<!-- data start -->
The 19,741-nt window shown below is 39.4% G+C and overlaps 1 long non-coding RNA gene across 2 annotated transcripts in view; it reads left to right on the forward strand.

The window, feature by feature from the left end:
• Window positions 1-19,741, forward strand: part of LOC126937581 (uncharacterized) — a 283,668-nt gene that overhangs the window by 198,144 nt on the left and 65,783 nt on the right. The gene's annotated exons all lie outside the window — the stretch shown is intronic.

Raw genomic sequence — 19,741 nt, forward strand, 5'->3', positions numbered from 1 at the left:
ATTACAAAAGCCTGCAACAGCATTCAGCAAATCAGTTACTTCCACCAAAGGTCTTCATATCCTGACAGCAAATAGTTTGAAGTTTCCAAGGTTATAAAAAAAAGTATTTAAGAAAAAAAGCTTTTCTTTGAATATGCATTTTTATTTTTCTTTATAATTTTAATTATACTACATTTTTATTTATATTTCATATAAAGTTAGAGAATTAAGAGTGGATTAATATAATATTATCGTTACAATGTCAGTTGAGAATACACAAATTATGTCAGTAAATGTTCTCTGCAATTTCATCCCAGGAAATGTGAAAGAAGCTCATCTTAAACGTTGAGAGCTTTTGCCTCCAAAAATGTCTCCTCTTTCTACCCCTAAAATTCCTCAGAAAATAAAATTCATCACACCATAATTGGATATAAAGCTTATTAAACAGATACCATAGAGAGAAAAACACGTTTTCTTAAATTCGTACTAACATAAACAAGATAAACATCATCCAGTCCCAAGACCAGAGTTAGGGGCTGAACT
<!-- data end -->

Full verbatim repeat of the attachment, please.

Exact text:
The 19,741-nt window shown below is 39.4% G+C and overlaps 1 long non-coding RNA gene across 2 annotated transcripts in view; it reads left to right on the forward strand.

The window, feature by feature from the left end:
• Window positions 1-19,741, forward strand: part of LOC126937581 (uncharacterized) — a 283,668-nt gene that overhangs the window by 198,144 nt on the left and 65,783 nt on the right. The gene's annotated exons all lie outside the window — the stretch shown is intronic.

Raw genomic sequence — 19,741 nt, forward strand, 5'->3', positions numbered from 1 at the left:
ATTACAAAAGCCTGCAACAGCATTCAGCAAATCAGTTACTTCCACCAAAGGTCTTCATATCCTGACAGCAAATAGTTTGAAGTTTCCAAGGTTATAAAAAAAAGTATTTAAGAAAAAAAGCTTTTCTTTGAATATGCATTTTTATTTTTCTTTATAATTTTAATTATACTACATTTTTATTTATATTTCATATAAAGTTAGAGAATTAAGAGTGGATTAATATAATATTATCGTTACAATGTCAGTTGAGAATACACAAATTATGTCAGTAAATGTTCTCTGCAATTTCATCCCAGGAAATGTGAAAGAAGCTCATCTTAAACGTTGAGAGCTTTTGCCTCCAAAAATGTCTCCTCTTTCTACCCCTAAAATTCCTCAGAAAATAAAATTCATCACACCATAATTGGATATAAAGCTTATTAAACAGATACCATAGAGAGAAAAACACGTTTTCTTAAATTCGTACTAACATAAACAAGATAAACATCATCCAGTCCCAAGACCAGAGTTAGGGGCTGAACT